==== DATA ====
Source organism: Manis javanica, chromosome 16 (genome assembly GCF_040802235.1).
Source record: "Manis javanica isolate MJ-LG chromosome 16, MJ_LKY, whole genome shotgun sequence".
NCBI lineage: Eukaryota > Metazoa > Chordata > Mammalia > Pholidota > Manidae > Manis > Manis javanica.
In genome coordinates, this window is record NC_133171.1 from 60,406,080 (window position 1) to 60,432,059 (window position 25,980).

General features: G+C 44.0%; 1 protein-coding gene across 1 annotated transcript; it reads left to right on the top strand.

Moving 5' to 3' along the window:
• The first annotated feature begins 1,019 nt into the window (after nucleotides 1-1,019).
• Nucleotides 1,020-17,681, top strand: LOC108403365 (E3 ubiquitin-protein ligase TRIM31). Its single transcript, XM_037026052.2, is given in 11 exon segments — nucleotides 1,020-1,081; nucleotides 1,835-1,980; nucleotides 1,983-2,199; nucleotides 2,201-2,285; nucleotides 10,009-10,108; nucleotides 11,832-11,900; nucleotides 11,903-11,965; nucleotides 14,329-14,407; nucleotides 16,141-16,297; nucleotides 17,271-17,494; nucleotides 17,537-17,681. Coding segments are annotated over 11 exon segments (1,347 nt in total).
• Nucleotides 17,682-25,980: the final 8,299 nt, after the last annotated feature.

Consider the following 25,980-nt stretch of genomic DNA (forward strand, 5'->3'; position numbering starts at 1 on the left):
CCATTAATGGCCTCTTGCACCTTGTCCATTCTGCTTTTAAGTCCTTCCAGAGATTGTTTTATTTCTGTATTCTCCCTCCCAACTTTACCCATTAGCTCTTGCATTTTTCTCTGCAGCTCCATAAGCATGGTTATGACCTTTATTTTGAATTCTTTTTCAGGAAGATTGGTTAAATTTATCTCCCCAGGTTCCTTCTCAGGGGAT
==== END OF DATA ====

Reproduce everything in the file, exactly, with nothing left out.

Source organism: Manis javanica, chromosome 16 (genome assembly GCF_040802235.1).
Source record: "Manis javanica isolate MJ-LG chromosome 16, MJ_LKY, whole genome shotgun sequence".
NCBI lineage: Eukaryota > Metazoa > Chordata > Mammalia > Pholidota > Manidae > Manis > Manis javanica.
In genome coordinates, this window is record NC_133171.1 from 60,406,080 (window position 1) to 60,432,059 (window position 25,980).

General features: G+C 44.0%; 1 protein-coding gene across 1 annotated transcript; it reads left to right on the top strand.

Moving 5' to 3' along the window:
• The first annotated feature begins 1,019 nt into the window (after nucleotides 1-1,019).
• Nucleotides 1,020-17,681, top strand: LOC108403365 (E3 ubiquitin-protein ligase TRIM31). Its single transcript, XM_037026052.2, is given in 11 exon segments — nucleotides 1,020-1,081; nucleotides 1,835-1,980; nucleotides 1,983-2,199; nucleotides 2,201-2,285; nucleotides 10,009-10,108; nucleotides 11,832-11,900; nucleotides 11,903-11,965; nucleotides 14,329-14,407; nucleotides 16,141-16,297; nucleotides 17,271-17,494; nucleotides 17,537-17,681. Coding segments are annotated over 11 exon segments (1,347 nt in total).
• Nucleotides 17,682-25,980: the final 8,299 nt, after the last annotated feature.

Consider the following 25,980-nt stretch of genomic DNA (forward strand, 5'->3'; position numbering starts at 1 on the left):
CCATTAATGGCCTCTTGCACCTTGTCCATTCTGCTTTTAAGTCCTTCCAGAGATTGTTTTATTTCTGTATTCTCCCTCCCAACTTTACCCATTAGCTCTTGCATTTTTCTCTGCAGCTCCATAAGCATGGTTATGACCTTTATTTTGAATTCTTTTTCAGGAAGATTGGTTAAATTTATCTCCCCAGGTTCCTTCTCAGGGGAT